Three Secret Anti-Hacking Tools that will Save you Thousands of Dollars and Hundreds of Hours in Downtime and Prevent Embarrassing Conversations with Vendors and Customers.

It’s a fact that every day many businesses lose hard-earned money at the hands of cybercriminals.

I’ve substantially strengthened defenses and reduced cybercrime-related losses in my business by implementing and enforcing strict employee Internet and email policies - and I can help you protect your business, too.

We have specific tools tailored for just these purposes and now we’re making those tools available to our customers. Without the use of these tools, it is almost impossible and difficult to keep cybercriminals from stealing your money.

These are powerful and must-use tools the cybercriminals don’t want you to be aware of and use because they protect your business, your life, and your money.

Cybercriminals have changed their methods by introducing the use of supercomputers to defeat your employees by exploiting human behavior and poor business practices.

It’s time to empower your employees with new and effective tools to keep them, your business and you protected.

Tools the Pros use to Protect Businesses and Fight Cybercrime

My name is Chris Adams, President of Adams Technology Group, Corp. and smadatek, our IT tech support, managed services and consulting division.

I’ve been doing this for over fifteen years and I understand how information is bought and sold on the dark web. Selling confidential information is a very lucrative cybercriminal business that continues to grow at an alarming pace.

Fortunately, my business already has a robust layer of cyber protection that many other businesses lack because of the unique tools available to us as IT professionals.

My staff and I also have ample expertise in identifying hacking schemes and neutralizing threats because we see them every hour of every single day.

These threats are becoming more stealthy and are difficult for the average employee and business owner to recognize.

You need to protect your business like I protect mine and many others.

My tech group uses defensive tools against cybercrime that aren’t even on the radar of many other businesses. Our strongest line of defense is software that helps us create and manage our usernames and passwords to prevent hackers from finding routes into our software.

These tools were developed for this specific purpose. We manage thousands of usernames and passwords on a daily basis- our own and those of our customers.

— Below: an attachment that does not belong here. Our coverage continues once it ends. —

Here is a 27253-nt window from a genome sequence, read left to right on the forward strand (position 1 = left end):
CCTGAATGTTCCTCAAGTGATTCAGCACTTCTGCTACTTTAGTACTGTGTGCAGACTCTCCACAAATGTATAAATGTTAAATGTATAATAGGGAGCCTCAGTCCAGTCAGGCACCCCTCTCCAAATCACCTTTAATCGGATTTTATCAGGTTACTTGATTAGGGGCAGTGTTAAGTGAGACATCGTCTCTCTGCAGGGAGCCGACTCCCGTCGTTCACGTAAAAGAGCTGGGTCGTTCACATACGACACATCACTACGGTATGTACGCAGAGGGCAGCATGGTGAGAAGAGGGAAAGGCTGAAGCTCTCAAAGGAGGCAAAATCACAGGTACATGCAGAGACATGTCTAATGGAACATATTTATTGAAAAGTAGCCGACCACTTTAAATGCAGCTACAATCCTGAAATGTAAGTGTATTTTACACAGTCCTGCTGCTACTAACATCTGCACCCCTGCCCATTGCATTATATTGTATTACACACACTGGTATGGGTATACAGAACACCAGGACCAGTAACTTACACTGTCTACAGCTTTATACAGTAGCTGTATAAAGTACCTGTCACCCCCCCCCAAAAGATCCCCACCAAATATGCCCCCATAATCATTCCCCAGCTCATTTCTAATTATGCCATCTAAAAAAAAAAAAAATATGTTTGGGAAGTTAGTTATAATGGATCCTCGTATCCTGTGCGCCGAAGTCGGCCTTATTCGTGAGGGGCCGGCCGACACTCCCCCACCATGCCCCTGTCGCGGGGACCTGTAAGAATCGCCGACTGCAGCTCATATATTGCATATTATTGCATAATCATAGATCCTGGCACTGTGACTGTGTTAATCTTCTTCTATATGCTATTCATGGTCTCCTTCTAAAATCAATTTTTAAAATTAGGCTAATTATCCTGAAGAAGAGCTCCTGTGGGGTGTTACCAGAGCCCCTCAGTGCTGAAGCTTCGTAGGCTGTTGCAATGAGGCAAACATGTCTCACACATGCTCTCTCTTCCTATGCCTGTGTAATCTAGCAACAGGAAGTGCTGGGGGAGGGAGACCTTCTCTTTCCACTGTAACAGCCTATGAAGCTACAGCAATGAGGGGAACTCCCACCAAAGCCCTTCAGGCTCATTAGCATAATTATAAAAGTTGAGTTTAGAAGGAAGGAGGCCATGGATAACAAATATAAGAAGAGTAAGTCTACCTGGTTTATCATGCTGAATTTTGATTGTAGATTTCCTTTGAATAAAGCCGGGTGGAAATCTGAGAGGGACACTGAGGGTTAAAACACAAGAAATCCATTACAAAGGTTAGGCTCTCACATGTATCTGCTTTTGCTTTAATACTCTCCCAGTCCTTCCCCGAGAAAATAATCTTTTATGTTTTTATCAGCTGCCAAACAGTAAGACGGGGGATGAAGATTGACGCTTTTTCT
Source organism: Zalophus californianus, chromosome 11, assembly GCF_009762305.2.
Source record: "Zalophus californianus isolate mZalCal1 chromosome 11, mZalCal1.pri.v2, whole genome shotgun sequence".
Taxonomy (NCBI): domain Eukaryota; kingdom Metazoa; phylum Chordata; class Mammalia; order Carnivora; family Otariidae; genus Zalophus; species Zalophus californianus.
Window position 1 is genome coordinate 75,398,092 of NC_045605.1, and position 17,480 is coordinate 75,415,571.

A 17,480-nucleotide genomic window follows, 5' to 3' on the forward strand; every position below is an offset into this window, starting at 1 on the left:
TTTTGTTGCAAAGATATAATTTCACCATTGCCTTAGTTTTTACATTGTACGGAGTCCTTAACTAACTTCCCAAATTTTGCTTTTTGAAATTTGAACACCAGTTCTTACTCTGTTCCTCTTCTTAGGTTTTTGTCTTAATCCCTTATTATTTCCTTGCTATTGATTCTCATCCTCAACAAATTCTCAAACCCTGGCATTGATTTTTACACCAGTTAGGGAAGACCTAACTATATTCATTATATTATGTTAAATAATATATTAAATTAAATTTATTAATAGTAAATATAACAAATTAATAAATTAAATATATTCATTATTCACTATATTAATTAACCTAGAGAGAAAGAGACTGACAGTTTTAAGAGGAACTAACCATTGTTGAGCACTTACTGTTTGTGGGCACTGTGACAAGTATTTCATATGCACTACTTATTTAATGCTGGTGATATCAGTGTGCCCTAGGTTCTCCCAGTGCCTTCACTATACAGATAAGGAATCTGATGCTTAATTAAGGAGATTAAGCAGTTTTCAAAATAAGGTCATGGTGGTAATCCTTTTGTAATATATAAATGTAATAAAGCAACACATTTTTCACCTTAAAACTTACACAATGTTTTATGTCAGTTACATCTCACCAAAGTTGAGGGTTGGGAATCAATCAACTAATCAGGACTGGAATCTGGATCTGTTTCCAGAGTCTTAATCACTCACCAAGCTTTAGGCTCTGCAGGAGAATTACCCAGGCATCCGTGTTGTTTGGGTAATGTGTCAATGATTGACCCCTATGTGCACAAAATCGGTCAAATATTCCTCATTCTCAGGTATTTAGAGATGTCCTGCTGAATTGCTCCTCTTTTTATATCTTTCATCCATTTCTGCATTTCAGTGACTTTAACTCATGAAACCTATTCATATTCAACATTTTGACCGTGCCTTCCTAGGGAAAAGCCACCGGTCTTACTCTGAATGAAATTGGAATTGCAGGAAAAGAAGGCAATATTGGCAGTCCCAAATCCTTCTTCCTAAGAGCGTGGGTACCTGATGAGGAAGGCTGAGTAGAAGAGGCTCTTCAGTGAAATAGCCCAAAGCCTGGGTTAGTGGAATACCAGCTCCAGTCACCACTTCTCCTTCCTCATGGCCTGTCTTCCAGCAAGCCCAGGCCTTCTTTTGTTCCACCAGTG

You use a multitude of usernames and passwords and without adequate controls in place, your business will continue to be an open invitation for hackers.

In this article, I’m going to correct misinformation about cybercrime and reduce your confusion to help stop criminals from stealing your money.

I’m also going to share valuable information and provide some tools you can use to protect your important and proprietary data and keep your money safe.

We have to fight these criminals together!

There’s no worse feeling than having something stolen from you, or realizing that you unknowingly allowed something to be stolen from someone else- like the boss.

That pit in the bottom of your stomach- the one that grows as you try to assess the damage and rush to isolate the issue and minimize the damage? You can prevent it from ever happening.

In order to stop thieves from attacking our businesses, we must collectively become more proactive about securing our networks. We must go on the offense.

Hardware, firewalls and other software have a partial role in keeping businesses safe but they’ve also created a false sense of security.

Firewalls, VPNs and antivirus software create a false sense of cyber protection

Executives, owners and employees need to stop believing they are protected by firewalls and other pieces of software running in the background on their PCs or laptops.

This false sense of security sets them up for attack from outside forces in several ways:

It encourages them to be careless and even cavalier when it comes to creating usernames and passwords.

It reduces concern when choosing the websites they visit.

It discourages thoughtful consideration of whether emails are safe, resulting in opening potentially dangerous emails and attachments.

There’s little attention given to sharing information via your network, either purposely or simply by accident.

The two pieces of information every cybercriminal is after are a username and password.

And, as we continue to move more of our business applications into the cloud, we’re required to create, share and manage even more credentials, making our personal and professional lives more vulnerable to cybercriminals.

Cybercriminals prey on human error and predictable behavior

We must prevent password creation and management from falling victim to simple human error and behavior.

FACT: the greater the number of passwords we must keep in our memory, the more likely we are to reuse them or make them easier to hack.

We also lose track of them when frequently prompted to create new ones, often by automated password reset rules or time-lapse policies, like the annoying one from the bank that requires a change every thirty days.

FACT: this practice is misguided and ineffective

Requiring password changes every thirty days produces counterintuitive results.

Although the practice of frequent changes is intended to improve security, in reality it leads to shorter, easier to remember passwords that are also easier to guess and to hack.